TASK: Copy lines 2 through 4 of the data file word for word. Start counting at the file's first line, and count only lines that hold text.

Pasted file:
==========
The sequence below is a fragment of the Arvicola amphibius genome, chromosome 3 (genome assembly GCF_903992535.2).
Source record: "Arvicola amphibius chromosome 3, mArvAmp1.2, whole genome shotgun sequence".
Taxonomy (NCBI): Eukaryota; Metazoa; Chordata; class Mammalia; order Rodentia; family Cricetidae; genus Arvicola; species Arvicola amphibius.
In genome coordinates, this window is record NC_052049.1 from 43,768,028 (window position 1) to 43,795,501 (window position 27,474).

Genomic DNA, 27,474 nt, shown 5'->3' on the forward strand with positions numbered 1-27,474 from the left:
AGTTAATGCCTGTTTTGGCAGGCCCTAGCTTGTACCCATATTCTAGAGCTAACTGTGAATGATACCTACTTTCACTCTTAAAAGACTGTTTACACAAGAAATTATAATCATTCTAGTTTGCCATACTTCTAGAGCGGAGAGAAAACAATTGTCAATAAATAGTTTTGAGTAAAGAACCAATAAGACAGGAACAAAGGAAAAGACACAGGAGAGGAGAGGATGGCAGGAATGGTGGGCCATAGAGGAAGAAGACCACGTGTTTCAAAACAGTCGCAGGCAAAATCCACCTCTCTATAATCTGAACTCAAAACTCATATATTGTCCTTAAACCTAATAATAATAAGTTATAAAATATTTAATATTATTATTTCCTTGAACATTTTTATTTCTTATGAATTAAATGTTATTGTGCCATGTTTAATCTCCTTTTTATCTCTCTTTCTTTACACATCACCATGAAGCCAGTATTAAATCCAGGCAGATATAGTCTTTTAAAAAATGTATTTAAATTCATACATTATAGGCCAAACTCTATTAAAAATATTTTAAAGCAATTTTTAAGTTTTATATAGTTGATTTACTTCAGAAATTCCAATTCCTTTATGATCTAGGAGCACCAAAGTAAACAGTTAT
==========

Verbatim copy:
Source record: "Arvicola amphibius chromosome 3, mArvAmp1.2, whole genome shotgun sequence".
Taxonomy (NCBI): Eukaryota; Metazoa; Chordata; class Mammalia; order Rodentia; family Cricetidae; genus Arvicola; species Arvicola amphibius.
In genome coordinates, this window is record NC_052049.1 from 43,768,028 (window position 1) to 43,795,501 (window position 27,474).